Youth Center actively maintains safety, creativity during COVID-19

  • Published
  • By Airman 1st Class Hannah Bean
  • 14th Flying Training Wing Public Affairs

The coronavirus pandemic has presented new challenges for parents and families at Columbus Air Force Base, compelling more innovation on new ways of learning and caretaking.


The Columbus AFB Youth Center has taken a look at how to help families while maintaining safety and creativity.


“Keeping the kids safe is the main concern, we don’t want any kids to get sick,” said Latasha Jones-Swoope, Youth Center director. “We just have to be flexible and make sure we’re here to meet the needs of the parents that need our care.”


The Youth Center provides a safe and engaging environment supervised by caring and trained staff with programs offering a wide range of educationally enhanced programs, instructional classes, field trips and events for youths and teens 9-18 years of age on Columbus AFB.


Although a majority of events and/or projects were postponed, canceled or turned virtual, the staff at the Youth Center have been an essential aid with creating new projects that allow the children to stay active and engaged.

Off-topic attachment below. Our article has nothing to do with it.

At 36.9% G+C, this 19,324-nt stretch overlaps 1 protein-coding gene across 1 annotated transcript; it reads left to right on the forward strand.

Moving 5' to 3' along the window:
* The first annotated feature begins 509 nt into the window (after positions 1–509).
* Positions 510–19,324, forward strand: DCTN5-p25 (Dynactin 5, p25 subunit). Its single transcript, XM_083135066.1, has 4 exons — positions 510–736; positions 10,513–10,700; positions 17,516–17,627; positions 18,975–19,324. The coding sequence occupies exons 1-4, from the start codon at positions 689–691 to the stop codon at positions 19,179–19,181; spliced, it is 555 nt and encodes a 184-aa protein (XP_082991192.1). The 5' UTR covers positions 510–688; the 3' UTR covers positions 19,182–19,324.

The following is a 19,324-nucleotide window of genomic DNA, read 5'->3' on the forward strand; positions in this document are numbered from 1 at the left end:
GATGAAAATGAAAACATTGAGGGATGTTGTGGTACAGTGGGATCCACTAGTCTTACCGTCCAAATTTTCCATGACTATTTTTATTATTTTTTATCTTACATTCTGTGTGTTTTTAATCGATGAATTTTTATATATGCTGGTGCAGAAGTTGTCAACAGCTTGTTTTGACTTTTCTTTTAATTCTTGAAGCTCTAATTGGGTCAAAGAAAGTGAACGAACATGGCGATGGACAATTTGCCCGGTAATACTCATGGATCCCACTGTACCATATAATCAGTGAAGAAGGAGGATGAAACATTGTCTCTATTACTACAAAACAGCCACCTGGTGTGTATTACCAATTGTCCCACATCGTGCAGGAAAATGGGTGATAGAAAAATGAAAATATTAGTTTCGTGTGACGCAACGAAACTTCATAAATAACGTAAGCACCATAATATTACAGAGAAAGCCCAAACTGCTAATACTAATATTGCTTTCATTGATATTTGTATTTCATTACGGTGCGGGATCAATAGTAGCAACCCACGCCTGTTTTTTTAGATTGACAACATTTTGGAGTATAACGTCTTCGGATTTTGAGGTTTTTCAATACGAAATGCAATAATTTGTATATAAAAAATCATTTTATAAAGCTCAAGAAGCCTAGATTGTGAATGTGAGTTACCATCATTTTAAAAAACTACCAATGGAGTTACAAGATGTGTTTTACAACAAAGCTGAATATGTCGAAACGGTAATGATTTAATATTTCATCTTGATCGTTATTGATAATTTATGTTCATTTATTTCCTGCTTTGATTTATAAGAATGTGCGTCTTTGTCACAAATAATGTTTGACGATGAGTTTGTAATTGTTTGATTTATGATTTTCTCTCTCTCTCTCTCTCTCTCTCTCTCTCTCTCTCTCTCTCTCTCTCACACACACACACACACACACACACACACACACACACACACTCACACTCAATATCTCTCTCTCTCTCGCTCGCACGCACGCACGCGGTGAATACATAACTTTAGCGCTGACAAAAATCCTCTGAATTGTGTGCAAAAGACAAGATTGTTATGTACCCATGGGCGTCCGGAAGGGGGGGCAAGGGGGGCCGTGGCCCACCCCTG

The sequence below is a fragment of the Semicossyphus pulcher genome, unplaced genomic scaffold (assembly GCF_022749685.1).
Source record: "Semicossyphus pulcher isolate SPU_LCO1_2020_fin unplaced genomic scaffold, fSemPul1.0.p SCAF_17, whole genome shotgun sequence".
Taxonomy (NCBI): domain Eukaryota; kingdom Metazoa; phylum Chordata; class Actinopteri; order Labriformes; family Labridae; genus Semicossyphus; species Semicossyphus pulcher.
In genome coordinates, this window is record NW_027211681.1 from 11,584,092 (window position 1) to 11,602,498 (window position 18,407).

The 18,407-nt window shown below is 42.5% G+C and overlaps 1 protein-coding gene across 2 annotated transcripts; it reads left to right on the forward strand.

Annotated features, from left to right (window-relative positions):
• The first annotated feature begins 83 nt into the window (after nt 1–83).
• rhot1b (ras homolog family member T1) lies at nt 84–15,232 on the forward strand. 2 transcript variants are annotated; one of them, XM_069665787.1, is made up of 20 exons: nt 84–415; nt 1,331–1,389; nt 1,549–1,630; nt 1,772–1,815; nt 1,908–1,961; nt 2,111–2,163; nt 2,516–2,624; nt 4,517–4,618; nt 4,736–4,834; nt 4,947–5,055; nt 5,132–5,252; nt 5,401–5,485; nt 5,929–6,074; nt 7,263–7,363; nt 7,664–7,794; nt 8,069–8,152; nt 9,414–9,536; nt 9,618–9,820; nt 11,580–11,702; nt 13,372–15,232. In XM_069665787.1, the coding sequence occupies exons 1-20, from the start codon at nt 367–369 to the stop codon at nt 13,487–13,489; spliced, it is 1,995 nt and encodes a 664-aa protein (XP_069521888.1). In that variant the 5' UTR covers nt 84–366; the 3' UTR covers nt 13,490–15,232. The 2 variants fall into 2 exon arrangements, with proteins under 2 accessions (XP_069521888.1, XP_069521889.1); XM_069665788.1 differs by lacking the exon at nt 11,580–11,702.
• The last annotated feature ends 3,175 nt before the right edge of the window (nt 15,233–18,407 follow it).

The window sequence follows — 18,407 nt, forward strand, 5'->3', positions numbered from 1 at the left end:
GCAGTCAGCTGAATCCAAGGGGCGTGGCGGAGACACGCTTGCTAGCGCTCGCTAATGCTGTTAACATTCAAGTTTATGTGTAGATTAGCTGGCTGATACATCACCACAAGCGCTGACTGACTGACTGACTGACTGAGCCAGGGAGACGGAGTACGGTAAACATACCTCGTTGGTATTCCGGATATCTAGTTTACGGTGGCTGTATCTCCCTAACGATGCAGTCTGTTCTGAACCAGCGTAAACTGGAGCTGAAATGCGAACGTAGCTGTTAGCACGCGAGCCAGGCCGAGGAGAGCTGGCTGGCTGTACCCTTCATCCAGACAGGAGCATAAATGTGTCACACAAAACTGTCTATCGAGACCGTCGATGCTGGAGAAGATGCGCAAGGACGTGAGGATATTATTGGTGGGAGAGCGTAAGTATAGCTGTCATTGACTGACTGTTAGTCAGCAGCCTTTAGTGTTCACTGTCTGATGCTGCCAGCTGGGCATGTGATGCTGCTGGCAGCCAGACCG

“We’ve got a great staff here that come up with a lot of activities,” said Terri Graves, Youth Center School Age Program coordinator. “They’re always good at coming up with so many activities and plans. Many of the ideas are just a spur of the moment activity, coming up with things to do and keeping the children active, excited, and happy.”


Along with an active process of new projects and activities, the staff have also shifted their procedures to aid in maintaining safety.  Additional protective measures are now in place include increased sanitation and personal hygiene requirements for everyone in the facility. New entry procedures are now in place to limit foot traffic in and out of the facility, thus limiting the exposure risks to the clean environment.


“We now do screenings and temperature checks of the youth as they come in,” Jones-Swoope said. “We make sure that they don’t have any signs or symptoms as we are very open with the parents to let us know if the kids have any signs or symptoms of COVID-19 or if they’ve been around anybody who has been tested positive.”


Though stressful, Jones-Swoope notes that the children and staff have be a major aid in understanding and flexibility during the COVID-19 pandemic.


“I think the kids have taken it absolutely wonderfully,” Jones-Swoope said. “They have been really good and just go with it. Some understand what’s going on and they have questions, but they know to wash their hands, the staff have masks on, we have our sanitizer, we do temperature and more.”